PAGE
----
Waterloo School’s 75th Anniversary

How Waterloo School celebrated the 75th Anniversary

The whole school met in the hall to start the celebrations. We were all dressed up in old fashioned clothes, even the teachers. Our Principal Mr Sullivan had on an old brown suit, a hat and had a thick leather strap. Principals long ago used to use them.

We were celebrating our school’s 75th Anniversary that means it is our school’s birthday, the 19th March 2013.

Stanley and Emma spoke – this is their speech.

Good morning and Welcome to the 75th birthday of Waterloo School.
Can you imagine sitting at home on Saturday the 19th March 1938? All your family have gathered together and you are all dressed in your best clothes.
You are all going along to celebrate the opening of a brand new school -the one you are going to attend.
How awesome! - A brand new school.
You are sitting on the field that once used to grow potatoes, and in front you can see the new school.
You hear some very official looking people talking. A lot of what they say you can’t remember, but you do remember the big gold key they gave to the principal and the yummy afternoon tea.
It was 1941 and the war had started. You had to carry a gas mask in your school bag and wear ID tags around your necks.
Trenches were built in the school ground and when the warning sirens blasted you had to jump into the trenches. It was awful because they were filled with water and dark. When the sirens finished you were allowed to go home.
It was so scary.
There was also a shortage of paper so you had to use blackboards.
You used to play games like marbles and a game called “ Tinnies” where they fill an old tobacco tin with stones or plastercine to weigh them down .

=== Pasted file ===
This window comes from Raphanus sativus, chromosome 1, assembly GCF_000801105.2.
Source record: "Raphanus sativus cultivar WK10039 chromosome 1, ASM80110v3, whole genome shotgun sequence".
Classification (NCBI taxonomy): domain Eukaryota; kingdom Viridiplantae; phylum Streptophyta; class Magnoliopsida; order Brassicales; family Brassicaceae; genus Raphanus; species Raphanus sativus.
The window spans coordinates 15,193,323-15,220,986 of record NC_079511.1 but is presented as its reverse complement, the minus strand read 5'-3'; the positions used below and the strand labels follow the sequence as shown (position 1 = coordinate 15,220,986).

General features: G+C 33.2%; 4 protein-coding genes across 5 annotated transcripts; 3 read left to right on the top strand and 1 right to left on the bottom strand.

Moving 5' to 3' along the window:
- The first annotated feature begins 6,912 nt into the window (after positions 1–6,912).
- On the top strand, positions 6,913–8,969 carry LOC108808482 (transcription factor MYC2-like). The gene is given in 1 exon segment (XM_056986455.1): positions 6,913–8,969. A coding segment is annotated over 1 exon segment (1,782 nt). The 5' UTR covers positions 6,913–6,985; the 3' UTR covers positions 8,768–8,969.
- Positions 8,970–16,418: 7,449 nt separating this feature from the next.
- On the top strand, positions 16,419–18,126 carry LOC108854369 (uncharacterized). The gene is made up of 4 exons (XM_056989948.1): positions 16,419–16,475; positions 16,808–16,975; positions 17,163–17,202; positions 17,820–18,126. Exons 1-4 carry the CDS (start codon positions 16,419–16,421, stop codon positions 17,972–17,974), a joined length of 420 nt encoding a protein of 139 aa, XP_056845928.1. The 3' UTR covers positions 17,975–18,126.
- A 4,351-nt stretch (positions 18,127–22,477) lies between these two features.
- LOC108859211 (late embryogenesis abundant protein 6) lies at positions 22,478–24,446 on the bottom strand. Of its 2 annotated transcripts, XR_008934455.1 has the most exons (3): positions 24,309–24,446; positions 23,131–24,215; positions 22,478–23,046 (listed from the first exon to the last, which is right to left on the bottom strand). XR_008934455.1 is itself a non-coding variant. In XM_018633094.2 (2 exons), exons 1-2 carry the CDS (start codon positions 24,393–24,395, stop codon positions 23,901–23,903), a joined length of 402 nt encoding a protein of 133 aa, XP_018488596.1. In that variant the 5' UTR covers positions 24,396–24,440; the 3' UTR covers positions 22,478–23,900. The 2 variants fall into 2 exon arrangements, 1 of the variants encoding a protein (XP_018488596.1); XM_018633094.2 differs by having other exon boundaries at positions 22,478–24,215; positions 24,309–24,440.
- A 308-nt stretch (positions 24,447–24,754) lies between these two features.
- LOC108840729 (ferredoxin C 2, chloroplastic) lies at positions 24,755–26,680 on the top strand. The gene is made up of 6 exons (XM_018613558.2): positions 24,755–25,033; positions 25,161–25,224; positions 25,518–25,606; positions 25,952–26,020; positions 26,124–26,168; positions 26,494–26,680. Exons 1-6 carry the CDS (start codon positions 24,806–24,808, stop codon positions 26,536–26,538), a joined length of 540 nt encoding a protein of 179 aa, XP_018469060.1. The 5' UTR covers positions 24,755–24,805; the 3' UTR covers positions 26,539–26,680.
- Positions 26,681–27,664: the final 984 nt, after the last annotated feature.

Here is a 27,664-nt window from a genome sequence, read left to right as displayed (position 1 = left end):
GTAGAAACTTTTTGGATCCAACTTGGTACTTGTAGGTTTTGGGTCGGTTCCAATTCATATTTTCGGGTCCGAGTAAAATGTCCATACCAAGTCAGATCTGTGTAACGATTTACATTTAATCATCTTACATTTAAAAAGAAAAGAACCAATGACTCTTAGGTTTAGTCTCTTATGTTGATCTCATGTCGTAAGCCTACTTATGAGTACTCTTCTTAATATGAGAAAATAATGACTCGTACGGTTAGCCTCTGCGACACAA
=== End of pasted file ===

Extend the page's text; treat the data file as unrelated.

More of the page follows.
Then you would slide the tins across the concrete to hit your opponent's tin.
If you won you were given a weetbix card by the person who lost.
A swimming pool was opened where the small playground is now, for all the community to use in 1940s. You were able to use it at lunchtime. It was pretty cool. But it was demolished in 1999 because it cost too much to look after.
The Americans came to live in the Hutt Valley during the war and when the war ended they donated the school hall to the school from the army barracks that use to be at Hutt Park. They pulled the hall down, brought all the wood to Waterloo School and rebuilt it again.
This hall was used for dinner and dancing on a Saturday night.
Imagine that! – The music, the twirl of the dresses and the sound of the soldier’s boots.
In the 1960s you used to go to camp in Christchurch. You went down on the ferry called the “Maori” from Wellington to Christchurch, stayed two days and then came back again on the overnight ferry.
Queen Salote of Tonga came to visit and planted the tree behind Room 19 in our school.
You used to get free apples in the summer and free milk all year round.
One ex-student wrote this about the milk:
The milk had been at the school gate since before we arrived at school.
Even in the winter sun, the milk separated with a yellow creamy part of the milk rising to the top 2/3 of an inch of the bottle.